I’ve never experienced another destination quite like Farina in the far north of South Australia. To a first time visitor it’s hard to imagine just why you might choose to have a holiday in a ghost town of stone ruins, on a dry and dusty sheep station in the outback, but spend a bit of time here and you may just get bitten by the Farina bug, figuratively not literally.
We were part of a convoy of three caravans and 4WDs headed to Farina, a place I had heard of in snippets but never really learned much about it. That is until one of our friends mentioned going to Farina in spring before the weather got too hot. He is one of many volunteers who visit Farina every year to help with the preservation of this unique old town that was founded in the 1870s as a rail head for towns growing wheat, running cattle and sheep in this outback area. When it was founded, the area appeared to have abundant water and with the rail came settlers and the town was declared in 1878. The boom years for Farina were between 1882 and 1884 when more than 500 people lived in the town. It was very multicultural too with Aboriginals, Chinese, Europeans and Afghans all living here at one time. The town had a railway station, a hospital, store, hotels, two churches, a post office, police station, underground bakery and a school. In 1893 Farina had the only doctor between Port Augusta and Darwin. The Farina Station was originally run by the McConville family but drought saw them walk away it was later taken over by Jack Patterson for sheep and cattle.
The town slowly died off as the railway relocated, the school closed in 1957 followed by the post office and the last resident left in the 1960s.
The station is currently owned by Kevin and Anne Dawes who run Merino sheep, dorpers and cattle. They (along with their dog Bundy), welcome a restoration group each year and visitors to the campground all year round.
The restoration group came about after a man by the name of Tom Harding (well known in the Victorian Caravan Industry) stumbled across the ruins of Farina during an outback trek in 2008. Some stabilisation work had been undertaken previously but in 2009 he organised a group of 35 caravanners and volunteers to visit Farina and start a work program to preserve what remained of the town and its history.
The restoration group has grown and continued its work every year since and now for an 8 week period every year, between May and July, they visit to keep up the maintenance and improve the displays of historical information. This is done by way of signboards that visitors can learn from all year round but during the 8 weeks they are on site, volunteers provide a tourist information service and most importantly –the unique bakery is operational! Freshly baked bread is made in the underground ovens, and all monies raised from the sale of goods, goes back into upgrading facilities and the restoration group’s projects.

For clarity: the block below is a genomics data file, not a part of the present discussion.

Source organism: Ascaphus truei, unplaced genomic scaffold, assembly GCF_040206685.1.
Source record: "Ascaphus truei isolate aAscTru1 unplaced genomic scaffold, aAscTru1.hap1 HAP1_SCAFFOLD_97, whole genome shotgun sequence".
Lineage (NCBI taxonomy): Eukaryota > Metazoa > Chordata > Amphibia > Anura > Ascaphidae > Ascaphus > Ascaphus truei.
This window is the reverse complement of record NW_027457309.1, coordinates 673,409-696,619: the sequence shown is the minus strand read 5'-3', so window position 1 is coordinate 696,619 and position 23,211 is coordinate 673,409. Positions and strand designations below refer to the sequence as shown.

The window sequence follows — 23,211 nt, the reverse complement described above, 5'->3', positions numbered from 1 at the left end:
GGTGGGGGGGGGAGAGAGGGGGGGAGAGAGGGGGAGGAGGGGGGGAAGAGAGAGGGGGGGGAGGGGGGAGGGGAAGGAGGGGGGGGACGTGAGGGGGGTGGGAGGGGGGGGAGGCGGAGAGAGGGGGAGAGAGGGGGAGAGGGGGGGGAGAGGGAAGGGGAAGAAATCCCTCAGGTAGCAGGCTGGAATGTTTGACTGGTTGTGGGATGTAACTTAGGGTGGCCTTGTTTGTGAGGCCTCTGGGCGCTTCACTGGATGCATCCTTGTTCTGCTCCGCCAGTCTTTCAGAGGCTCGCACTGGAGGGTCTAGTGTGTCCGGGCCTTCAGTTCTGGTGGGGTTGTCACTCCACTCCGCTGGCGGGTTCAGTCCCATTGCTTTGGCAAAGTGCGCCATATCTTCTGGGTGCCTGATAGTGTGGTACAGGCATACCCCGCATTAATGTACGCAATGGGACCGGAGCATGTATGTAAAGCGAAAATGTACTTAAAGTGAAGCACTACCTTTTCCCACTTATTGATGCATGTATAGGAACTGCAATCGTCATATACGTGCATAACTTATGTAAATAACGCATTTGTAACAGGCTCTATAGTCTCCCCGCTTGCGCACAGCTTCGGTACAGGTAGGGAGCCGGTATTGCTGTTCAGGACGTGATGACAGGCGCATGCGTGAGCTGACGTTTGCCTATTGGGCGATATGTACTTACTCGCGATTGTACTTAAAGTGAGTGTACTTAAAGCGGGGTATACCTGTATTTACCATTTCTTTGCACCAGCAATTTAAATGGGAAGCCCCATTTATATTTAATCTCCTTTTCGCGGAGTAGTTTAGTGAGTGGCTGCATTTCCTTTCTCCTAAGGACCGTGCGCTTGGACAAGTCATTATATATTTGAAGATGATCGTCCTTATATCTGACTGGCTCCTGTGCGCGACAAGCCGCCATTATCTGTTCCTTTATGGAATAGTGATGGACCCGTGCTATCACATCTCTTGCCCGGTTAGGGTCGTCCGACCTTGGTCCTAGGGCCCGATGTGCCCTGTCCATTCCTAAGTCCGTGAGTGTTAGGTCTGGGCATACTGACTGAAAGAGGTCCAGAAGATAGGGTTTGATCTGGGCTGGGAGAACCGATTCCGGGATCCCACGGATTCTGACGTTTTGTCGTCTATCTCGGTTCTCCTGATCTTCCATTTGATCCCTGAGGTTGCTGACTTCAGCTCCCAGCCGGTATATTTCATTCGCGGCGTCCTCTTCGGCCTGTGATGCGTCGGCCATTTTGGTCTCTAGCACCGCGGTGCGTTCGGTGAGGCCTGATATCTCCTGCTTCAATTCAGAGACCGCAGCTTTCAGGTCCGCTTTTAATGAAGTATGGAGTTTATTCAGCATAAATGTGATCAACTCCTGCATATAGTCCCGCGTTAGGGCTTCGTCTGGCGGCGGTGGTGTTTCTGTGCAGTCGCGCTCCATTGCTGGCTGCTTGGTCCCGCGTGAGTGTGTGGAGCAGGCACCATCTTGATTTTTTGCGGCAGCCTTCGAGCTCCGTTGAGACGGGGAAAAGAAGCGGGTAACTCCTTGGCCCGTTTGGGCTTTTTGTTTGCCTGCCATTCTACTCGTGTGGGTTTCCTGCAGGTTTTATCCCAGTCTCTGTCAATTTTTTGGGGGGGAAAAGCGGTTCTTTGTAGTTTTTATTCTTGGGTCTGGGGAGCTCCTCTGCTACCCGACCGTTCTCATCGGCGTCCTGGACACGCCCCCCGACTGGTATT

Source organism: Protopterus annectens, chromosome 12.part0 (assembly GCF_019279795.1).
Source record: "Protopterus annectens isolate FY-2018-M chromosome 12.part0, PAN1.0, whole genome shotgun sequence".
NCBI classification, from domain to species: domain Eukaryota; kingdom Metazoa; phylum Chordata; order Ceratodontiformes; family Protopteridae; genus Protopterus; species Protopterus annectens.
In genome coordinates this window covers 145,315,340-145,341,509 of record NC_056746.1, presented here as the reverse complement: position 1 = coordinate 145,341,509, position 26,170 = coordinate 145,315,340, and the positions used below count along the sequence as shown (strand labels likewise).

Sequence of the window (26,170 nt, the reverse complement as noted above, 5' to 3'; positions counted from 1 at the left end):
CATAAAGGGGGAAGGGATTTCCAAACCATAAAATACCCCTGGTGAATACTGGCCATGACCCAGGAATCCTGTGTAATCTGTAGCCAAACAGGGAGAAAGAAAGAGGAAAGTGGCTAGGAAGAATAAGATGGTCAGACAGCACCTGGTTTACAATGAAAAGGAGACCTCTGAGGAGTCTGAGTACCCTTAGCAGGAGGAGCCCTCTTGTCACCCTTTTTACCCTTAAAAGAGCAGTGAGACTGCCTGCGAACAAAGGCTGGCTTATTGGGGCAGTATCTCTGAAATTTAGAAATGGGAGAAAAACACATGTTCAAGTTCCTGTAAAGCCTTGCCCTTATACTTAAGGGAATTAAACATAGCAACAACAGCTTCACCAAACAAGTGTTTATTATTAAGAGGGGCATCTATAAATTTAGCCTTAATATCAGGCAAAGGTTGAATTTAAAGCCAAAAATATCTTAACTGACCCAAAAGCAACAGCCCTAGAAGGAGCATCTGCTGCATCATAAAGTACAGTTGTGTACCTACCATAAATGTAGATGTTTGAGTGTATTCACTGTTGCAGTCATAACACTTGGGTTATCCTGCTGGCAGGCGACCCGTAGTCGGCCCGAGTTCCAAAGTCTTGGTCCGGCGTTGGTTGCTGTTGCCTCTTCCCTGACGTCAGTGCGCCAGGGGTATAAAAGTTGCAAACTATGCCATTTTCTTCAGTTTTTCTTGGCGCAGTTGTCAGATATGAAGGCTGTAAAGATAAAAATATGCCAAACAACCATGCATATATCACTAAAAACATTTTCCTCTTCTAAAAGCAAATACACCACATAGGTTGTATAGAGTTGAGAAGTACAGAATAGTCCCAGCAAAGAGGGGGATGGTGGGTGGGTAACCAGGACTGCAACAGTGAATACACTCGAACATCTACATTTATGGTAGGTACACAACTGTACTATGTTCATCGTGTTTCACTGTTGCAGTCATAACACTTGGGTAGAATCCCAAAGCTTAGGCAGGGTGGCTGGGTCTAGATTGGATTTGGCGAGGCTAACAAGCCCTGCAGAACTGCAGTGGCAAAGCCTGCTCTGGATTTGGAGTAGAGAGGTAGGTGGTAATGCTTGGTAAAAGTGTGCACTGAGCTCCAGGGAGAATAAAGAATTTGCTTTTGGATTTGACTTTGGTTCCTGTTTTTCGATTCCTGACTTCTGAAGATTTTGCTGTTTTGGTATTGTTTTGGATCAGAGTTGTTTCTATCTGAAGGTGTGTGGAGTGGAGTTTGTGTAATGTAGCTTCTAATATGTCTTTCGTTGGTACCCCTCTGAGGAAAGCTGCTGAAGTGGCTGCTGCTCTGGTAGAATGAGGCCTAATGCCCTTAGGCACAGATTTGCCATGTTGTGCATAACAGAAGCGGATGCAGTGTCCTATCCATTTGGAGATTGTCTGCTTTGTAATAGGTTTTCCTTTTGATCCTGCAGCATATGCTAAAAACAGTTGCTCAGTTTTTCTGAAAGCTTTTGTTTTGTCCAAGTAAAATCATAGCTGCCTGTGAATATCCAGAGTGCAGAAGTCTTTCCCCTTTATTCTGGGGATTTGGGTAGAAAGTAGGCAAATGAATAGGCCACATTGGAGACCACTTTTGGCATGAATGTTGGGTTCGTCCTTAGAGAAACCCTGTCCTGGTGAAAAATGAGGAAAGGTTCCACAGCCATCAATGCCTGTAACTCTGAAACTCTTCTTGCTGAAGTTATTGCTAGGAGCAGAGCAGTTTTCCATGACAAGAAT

One new building stands on the site of the original Patterson homestead and this will be the base for the volunteers to run the café, sell bakery items and provide information to visitors and we were lucky enough to get a sneak peek inside thanks to the station owners themselves. The opening of this new building should have been during this season but with the Corona Virus stopping everyone and everything in its tracks, the restoration group weren’t able to visit so next year it will be.
Kevin and Anne Dawes also manage the campground which is around 600 metres from the ruins, towards the creek and it is one of the most comfortable bush camps you could want. There is plenty of room for all size rigs and you can choose where you want to set up, with some shady treed spots available. The cost to stay is $5 per person per night and money is left in a tin at the entrance to the camping area. There are flushing toilets and even warm showers thanks to a donkey heater (wood fired water heater) that you get going when it’s needed.
On a hill above the campground area there is also a war memorial dedicated to the residents of Farina who served in all of the different conflicts, a staggering amount considering the size of the town. Every three years at this memorial, an organised service is held on Anzac Day with the next one planned for 2021.
Further out from the campground is the cemetery a very stark reminder of the harshness of the landscape and the tough lives the first settlers lived out here. This was especially brought home to us on the day we went there with the spring time temperature being about 35 degrees and a hot dry and dusty strong wind blowing every bit of dirt about. As well as the graves for the European men, women and so many children, there is a separate section of the cemetery for the Afghan families.
Now having visited Farina I can well understand how it draws people back to it. There is something about being able to walk around a town of ruins and imagine the lifestyle, having the peaceful and comfortable campground to call home for a while and of course the quiet desert nights to enjoy a campfire and a sky full of stars that make it a journey worth repeating.
I have to say the highlight for us was having the station owners join us for happy hour around the campfire one afternoon. Kevin and Anne are the most welcoming and down to earth folks and it was a pleasure to listen to their stories of life on the land. They also generously showed us around behind the scenes the next day. It couldn’t have been a better introduction to Farina, but next time I’ll be in it for the baked goods!